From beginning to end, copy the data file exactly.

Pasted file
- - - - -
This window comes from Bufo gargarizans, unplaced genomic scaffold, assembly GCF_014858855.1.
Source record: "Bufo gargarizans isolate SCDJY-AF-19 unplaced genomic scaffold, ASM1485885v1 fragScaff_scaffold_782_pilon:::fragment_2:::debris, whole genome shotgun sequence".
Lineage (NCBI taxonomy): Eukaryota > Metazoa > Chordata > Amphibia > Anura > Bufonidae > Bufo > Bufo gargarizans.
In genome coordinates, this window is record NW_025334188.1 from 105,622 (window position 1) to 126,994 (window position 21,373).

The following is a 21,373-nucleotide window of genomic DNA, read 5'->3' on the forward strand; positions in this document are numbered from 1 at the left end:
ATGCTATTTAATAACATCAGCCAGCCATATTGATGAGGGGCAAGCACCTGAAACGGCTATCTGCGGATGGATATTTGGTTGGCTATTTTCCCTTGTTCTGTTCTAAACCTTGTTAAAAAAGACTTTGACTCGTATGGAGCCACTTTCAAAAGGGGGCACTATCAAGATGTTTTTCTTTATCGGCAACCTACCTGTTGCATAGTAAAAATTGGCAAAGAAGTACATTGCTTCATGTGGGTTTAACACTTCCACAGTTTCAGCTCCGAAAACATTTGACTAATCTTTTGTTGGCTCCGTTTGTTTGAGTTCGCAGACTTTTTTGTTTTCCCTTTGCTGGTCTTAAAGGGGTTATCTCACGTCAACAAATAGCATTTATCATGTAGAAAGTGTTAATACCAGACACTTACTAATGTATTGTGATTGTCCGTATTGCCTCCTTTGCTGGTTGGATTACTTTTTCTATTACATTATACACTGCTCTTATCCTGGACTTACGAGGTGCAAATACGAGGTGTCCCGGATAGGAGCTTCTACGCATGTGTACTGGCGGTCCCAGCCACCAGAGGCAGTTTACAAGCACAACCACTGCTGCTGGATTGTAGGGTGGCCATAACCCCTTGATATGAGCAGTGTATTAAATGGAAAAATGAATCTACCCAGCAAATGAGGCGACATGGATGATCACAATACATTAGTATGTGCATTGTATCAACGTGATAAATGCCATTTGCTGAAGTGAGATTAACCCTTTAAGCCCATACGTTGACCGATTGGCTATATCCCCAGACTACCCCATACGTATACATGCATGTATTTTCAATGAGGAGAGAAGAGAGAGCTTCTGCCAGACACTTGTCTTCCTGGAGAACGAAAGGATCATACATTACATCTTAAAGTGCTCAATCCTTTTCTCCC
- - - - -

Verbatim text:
This window comes from Bufo gargarizans, unplaced genomic scaffold, assembly GCF_014858855.1.
Source record: "Bufo gargarizans isolate SCDJY-AF-19 unplaced genomic scaffold, ASM1485885v1 fragScaff_scaffold_782_pilon:::fragment_2:::debris, whole genome shotgun sequence".
Lineage (NCBI taxonomy): Eukaryota > Metazoa > Chordata > Amphibia > Anura > Bufonidae > Bufo > Bufo gargarizans.
In genome coordinates, this window is record NW_025334188.1 from 105,622 (window position 1) to 126,994 (window position 21,373).

The following is a 21,373-nucleotide window of genomic DNA, read 5'->3' on the forward strand; positions in this document are numbered from 1 at the left end:
ATGCTATTTAATAACATCAGCCAGCCATATTGATGAGGGGCAAGCACCTGAAACGGCTATCTGCGGATGGATATTTGGTTGGCTATTTTCCCTTGTTCTGTTCTAAACCTTGTTAAAAAAGACTTTGACTCGTATGGAGCCACTTTCAAAAGGGGGCACTATCAAGATGTTTTTCTTTATCGGCAACCTACCTGTTGCATAGTAAAAATTGGCAAAGAAGTACATTGCTTCATGTGGGTTTAACACTTCCACAGTTTCAGCTCCGAAAACATTTGACTAATCTTTTGTTGGCTCCGTTTGTTTGAGTTCGCAGACTTTTTTGTTTTCCCTTTGCTGGTCTTAAAGGGGTTATCTCACGTCAACAAATAGCATTTATCATGTAGAAAGTGTTAATACCAGACACTTACTAATGTATTGTGATTGTCCGTATTGCCTCCTTTGCTGGTTGGATTACTTTTTCTATTACATTATACACTGCTCTTATCCTGGACTTACGAGGTGCAAATACGAGGTGTCCCGGATAGGAGCTTCTACGCATGTGTACTGGCGGTCCCAGCCACCAGAGGCAGTTTACAAGCACAACCACTGCTGCTGGATTGTAGGGTGGCCATAACCCCTTGATATGAGCAGTGTATTAAATGGAAAAATGAATCTACCCAGCAAATGAGGCGACATGGATGATCACAATACATTAGTATGTGCATTGTATCAACGTGATAAATGCCATTTGCTGAAGTGAGATTAACCCTTTAAGCCCATACGTTGACCGATTGGCTATATCCCCAGACTACCCCATACGTATACATGCATGTATTTTCAATGAGGAGAGAAGAGAGAGCTTCTGCCAGACACTTGTCTTCCTGGAGAACGAAAGGATCATACATTACATCTTAAAGTGCTCAATCCTTTTCTCCC